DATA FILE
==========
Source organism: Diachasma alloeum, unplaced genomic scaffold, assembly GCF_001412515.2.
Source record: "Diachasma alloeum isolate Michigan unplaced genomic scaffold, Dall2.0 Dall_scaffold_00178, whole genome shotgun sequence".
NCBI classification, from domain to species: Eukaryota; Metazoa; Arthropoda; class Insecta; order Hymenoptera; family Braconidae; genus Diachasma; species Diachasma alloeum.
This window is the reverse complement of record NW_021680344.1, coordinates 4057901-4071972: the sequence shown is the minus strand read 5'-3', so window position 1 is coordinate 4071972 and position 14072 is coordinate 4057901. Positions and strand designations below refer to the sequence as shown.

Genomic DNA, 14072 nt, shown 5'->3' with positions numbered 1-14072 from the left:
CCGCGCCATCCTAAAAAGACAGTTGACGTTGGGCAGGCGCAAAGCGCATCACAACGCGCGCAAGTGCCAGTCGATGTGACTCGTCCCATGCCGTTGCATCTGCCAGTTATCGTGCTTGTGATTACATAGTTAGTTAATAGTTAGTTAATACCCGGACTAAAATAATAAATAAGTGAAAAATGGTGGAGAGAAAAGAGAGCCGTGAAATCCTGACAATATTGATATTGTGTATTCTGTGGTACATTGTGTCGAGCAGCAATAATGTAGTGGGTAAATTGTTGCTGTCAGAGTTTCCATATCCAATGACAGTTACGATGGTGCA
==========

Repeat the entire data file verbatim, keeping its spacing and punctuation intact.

Source organism: Diachasma alloeum, unplaced genomic scaffold, assembly GCF_001412515.2.
Source record: "Diachasma alloeum isolate Michigan unplaced genomic scaffold, Dall2.0 Dall_scaffold_00178, whole genome shotgun sequence".
NCBI classification, from domain to species: Eukaryota; Metazoa; Arthropoda; class Insecta; order Hymenoptera; family Braconidae; genus Diachasma; species Diachasma alloeum.
This window is the reverse complement of record NW_021680344.1, coordinates 4057901-4071972: the sequence shown is the minus strand read 5'-3', so window position 1 is coordinate 4071972 and position 14072 is coordinate 4057901. Positions and strand designations below refer to the sequence as shown.

Genomic DNA, 14072 nt, shown 5'->3' with positions numbered 1-14072 from the left:
CCGCGCCATCCTAAAAAGACAGTTGACGTTGGGCAGGCGCAAAGCGCATCACAACGCGCGCAAGTGCCAGTCGATGTGACTCGTCCCATGCCGTTGCATCTGCCAGTTATCGTGCTTGTGATTACATAGTTAGTTAATAGTTAGTTAATACCCGGACTAAAATAATAAATAAGTGAAAAATGGTGGAGAGAAAAGAGAGCCGTGAAATCCTGACAATATTGATATTGTGTATTCTGTGGTACATTGTGTCGAGCAGCAATAATGTAGTGGGTAAATTGTTGCTGTCAGAGTTTCCATATCCAATGACAGTTACGATGGTGCA